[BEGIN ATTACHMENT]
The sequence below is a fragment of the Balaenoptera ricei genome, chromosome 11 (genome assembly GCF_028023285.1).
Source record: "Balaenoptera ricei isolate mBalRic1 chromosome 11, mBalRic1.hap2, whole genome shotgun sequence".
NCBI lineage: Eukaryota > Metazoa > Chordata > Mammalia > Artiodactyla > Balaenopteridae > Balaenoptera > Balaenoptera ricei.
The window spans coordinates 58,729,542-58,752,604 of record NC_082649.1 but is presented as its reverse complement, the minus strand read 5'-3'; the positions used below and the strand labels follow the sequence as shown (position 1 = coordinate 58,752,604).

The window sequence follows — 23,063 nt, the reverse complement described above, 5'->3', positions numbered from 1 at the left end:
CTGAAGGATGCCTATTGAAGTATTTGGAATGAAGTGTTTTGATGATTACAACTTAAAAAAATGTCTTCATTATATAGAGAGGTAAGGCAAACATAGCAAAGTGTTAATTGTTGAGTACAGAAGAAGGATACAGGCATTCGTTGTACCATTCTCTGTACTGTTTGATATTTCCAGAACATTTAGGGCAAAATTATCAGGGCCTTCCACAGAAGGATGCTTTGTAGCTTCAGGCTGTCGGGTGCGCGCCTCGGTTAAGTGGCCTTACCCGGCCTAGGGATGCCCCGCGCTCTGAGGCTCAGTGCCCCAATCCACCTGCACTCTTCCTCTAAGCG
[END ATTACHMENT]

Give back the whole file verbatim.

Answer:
The sequence below is a fragment of the Balaenoptera ricei genome, chromosome 11 (genome assembly GCF_028023285.1).
Source record: "Balaenoptera ricei isolate mBalRic1 chromosome 11, mBalRic1.hap2, whole genome shotgun sequence".
NCBI lineage: Eukaryota > Metazoa > Chordata > Mammalia > Artiodactyla > Balaenopteridae > Balaenoptera > Balaenoptera ricei.
The window spans coordinates 58,729,542-58,752,604 of record NC_082649.1 but is presented as its reverse complement, the minus strand read 5'-3'; the positions used below and the strand labels follow the sequence as shown (position 1 = coordinate 58,752,604).

The window sequence follows — 23,063 nt, the reverse complement described above, 5'->3', positions numbered from 1 at the left end:
CTGAAGGATGCCTATTGAAGTATTTGGAATGAAGTGTTTTGATGATTACAACTTAAAAAAATGTCTTCATTATATAGAGAGGTAAGGCAAACATAGCAAAGTGTTAATTGTTGAGTACAGAAGAAGGATACAGGCATTCGTTGTACCATTCTCTGTACTGTTTGATATTTCCAGAACATTTAGGGCAAAATTATCAGGGCCTTCCACAGAAGGATGCTTTGTAGCTTCAGGCTGTCGGGTGCGCGCCTCGGTTAAGTGGCCTTACCCGGCCTAGGGATGCCCCGCGCTCTGAGGCTCAGTGCCCCAATCCACCTGCACTCTTCCTCTAAGCG